Researchers cut and assembled tiny solar cells on thin, flexible circuit boards before sealing them in a protective polymer to create a fiber-like strand that was woven with nylon into a small textile. (Credit: Johns Hopkins APL/Ed Whitman)

Researchers from the Johns Hopkins Applied Physics Laboratory, in Laurel, have established scalable methods of developing battery- and solar-powered fibers, making it theoretically possible for electrical energy to be harvested from, and stored in, clothing.

These fibers could power high-performance wearable electronics that breathe, stretch and wash like conventional textiles. Now, in a study published May 22 in Advanced Materials Technologies, APL scientists have demonstrated a novel method to scale up fiber battery fabrication.

Rather than using textile equipment, the APL team customized battery equipment to achieve the thinness required for fiber batteries. This strategy, including the creation of customized roll-to-roll setups, made the process portable and suitable for large-scale production. All the equipment needed to create the fiber batteries could fit in a small room.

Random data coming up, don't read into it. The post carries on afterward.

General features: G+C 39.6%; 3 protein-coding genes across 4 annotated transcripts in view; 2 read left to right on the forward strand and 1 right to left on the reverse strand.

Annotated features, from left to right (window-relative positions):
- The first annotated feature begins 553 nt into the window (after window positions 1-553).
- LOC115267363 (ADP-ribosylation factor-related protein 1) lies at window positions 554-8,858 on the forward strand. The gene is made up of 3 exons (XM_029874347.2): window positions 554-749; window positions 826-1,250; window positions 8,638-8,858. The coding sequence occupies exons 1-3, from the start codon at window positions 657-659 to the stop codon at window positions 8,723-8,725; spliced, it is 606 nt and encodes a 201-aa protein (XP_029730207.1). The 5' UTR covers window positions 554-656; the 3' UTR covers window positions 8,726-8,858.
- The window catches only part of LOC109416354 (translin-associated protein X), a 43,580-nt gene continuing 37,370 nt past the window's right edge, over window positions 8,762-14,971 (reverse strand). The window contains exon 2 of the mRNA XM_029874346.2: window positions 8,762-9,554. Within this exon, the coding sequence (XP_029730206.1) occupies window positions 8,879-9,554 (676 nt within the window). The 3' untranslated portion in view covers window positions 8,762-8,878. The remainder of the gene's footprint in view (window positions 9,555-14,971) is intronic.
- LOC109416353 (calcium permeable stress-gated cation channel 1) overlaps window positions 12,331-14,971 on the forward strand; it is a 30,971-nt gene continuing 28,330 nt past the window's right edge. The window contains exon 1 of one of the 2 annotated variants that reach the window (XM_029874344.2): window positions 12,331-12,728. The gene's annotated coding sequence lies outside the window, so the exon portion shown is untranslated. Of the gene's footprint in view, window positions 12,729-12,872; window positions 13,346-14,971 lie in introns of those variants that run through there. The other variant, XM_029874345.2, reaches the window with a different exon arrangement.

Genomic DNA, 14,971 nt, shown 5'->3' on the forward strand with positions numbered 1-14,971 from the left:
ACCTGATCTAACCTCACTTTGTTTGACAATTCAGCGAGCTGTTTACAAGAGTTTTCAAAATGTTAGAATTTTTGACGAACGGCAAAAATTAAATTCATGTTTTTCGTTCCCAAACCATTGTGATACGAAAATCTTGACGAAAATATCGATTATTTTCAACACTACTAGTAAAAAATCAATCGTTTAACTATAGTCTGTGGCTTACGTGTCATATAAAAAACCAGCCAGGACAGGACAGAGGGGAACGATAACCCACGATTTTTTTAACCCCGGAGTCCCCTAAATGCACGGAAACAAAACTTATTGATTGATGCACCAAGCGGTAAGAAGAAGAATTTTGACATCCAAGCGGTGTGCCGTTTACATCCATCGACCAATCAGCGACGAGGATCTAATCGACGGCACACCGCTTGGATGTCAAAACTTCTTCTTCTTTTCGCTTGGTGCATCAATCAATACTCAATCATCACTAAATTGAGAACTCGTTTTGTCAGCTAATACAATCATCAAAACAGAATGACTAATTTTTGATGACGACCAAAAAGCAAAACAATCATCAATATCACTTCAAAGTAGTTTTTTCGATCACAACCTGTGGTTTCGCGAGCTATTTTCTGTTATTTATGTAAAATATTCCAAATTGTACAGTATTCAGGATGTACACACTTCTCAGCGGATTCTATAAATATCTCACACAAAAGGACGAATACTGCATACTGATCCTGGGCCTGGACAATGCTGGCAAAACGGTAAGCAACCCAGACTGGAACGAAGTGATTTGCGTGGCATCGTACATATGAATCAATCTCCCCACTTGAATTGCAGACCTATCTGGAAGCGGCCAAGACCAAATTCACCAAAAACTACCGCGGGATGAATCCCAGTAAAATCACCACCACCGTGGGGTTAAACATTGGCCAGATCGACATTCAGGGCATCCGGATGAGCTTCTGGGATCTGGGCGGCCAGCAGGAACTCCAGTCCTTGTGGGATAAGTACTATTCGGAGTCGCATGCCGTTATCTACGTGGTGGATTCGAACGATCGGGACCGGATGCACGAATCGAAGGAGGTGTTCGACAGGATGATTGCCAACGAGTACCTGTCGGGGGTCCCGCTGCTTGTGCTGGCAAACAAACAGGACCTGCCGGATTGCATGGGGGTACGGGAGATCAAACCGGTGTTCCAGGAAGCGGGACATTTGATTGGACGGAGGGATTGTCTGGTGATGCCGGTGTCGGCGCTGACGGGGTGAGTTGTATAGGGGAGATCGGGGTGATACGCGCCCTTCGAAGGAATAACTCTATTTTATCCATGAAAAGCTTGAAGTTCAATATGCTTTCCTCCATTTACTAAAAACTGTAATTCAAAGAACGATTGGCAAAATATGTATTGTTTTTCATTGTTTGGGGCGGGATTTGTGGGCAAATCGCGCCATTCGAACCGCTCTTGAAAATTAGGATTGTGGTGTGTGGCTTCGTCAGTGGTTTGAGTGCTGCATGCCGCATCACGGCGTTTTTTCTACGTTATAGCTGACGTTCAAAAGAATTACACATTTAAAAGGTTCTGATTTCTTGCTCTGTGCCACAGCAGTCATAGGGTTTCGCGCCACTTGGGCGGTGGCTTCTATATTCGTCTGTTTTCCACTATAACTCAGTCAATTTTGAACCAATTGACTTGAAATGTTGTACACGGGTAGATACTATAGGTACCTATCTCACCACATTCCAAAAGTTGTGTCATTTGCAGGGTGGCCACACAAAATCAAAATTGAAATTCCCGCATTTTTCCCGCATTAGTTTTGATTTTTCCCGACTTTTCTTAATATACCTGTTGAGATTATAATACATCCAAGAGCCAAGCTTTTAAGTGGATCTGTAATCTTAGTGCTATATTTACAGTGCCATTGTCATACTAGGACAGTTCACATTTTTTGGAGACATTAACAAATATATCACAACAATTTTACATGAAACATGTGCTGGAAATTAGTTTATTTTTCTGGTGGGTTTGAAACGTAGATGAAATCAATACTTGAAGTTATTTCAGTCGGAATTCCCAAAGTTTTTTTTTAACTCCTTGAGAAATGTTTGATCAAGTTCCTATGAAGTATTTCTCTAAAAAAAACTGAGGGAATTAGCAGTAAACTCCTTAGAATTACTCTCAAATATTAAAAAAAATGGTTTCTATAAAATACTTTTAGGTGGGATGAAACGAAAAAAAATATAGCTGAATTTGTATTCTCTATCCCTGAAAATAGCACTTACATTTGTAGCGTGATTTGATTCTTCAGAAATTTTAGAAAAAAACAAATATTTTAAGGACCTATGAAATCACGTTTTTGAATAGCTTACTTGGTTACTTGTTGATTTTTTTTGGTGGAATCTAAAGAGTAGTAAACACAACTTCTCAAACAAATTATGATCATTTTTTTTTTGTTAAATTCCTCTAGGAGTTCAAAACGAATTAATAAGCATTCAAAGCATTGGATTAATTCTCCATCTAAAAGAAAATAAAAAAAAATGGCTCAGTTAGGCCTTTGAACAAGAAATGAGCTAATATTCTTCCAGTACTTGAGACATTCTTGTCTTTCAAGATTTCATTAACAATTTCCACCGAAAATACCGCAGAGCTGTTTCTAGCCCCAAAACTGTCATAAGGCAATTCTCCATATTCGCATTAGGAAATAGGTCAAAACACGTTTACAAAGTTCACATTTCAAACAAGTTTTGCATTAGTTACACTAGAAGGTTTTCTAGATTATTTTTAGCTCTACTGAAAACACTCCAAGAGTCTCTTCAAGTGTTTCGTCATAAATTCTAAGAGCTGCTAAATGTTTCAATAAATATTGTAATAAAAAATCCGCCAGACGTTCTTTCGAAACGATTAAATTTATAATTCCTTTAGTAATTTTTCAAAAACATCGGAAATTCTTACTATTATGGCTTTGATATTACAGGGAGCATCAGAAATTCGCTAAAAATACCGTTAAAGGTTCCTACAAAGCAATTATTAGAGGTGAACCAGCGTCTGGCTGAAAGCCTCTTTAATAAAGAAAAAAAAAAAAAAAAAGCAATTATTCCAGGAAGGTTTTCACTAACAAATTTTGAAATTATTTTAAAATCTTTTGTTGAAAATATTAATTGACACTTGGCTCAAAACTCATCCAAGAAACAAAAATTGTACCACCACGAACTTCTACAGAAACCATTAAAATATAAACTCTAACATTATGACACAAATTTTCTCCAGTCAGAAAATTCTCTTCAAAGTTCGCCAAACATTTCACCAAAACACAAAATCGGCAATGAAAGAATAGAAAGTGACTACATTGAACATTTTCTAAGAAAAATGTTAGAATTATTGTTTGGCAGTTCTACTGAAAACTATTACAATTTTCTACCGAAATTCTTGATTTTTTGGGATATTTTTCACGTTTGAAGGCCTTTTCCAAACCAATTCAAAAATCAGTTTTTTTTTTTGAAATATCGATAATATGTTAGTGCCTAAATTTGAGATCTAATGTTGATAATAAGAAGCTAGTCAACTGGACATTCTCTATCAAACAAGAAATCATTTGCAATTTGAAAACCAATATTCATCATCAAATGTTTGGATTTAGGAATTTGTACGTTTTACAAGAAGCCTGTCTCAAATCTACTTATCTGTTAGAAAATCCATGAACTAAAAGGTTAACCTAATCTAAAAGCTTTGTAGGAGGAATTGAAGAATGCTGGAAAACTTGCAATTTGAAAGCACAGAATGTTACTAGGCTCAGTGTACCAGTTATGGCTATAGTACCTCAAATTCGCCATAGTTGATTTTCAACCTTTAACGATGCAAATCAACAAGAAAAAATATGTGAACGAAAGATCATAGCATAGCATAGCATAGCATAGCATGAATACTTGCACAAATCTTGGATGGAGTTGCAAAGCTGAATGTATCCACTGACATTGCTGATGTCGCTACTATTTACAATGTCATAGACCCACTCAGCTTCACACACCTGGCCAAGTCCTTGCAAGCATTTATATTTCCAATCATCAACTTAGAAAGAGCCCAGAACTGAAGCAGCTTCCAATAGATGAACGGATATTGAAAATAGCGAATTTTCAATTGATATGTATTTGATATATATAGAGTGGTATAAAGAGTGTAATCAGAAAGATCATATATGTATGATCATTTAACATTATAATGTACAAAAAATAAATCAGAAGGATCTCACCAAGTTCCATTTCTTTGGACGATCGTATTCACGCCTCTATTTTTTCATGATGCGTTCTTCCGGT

This development in fiber power sources — submillimeter-thin battery and photovoltaic strands that could be woven directly into fabrics — opens up a new world of wearable electronics and smart textiles. Instead of carrying a heart monitor with bulky batteries, a patient could wear a shirt that has battery- and solar-powered fibers knit into it; fiber-powered clothing could be heated to keep a person warm in cold environments or laced with battery- and solar-powered fibers to provide soldiers with hands-free audio and video recording in the field.

“As demands for electronic textiles change, there is a need for smaller power sources that are reusable, durable and stretchable,” said Konstantinos Gerasopoulos, assistant program manager for physics, electronic materials and devices at APL and lead investigator of this project. “Our vision is to develop solar harvesting fibers that can convert sunlight to electricity and battery fibers that can store the generated electricity in the textile.”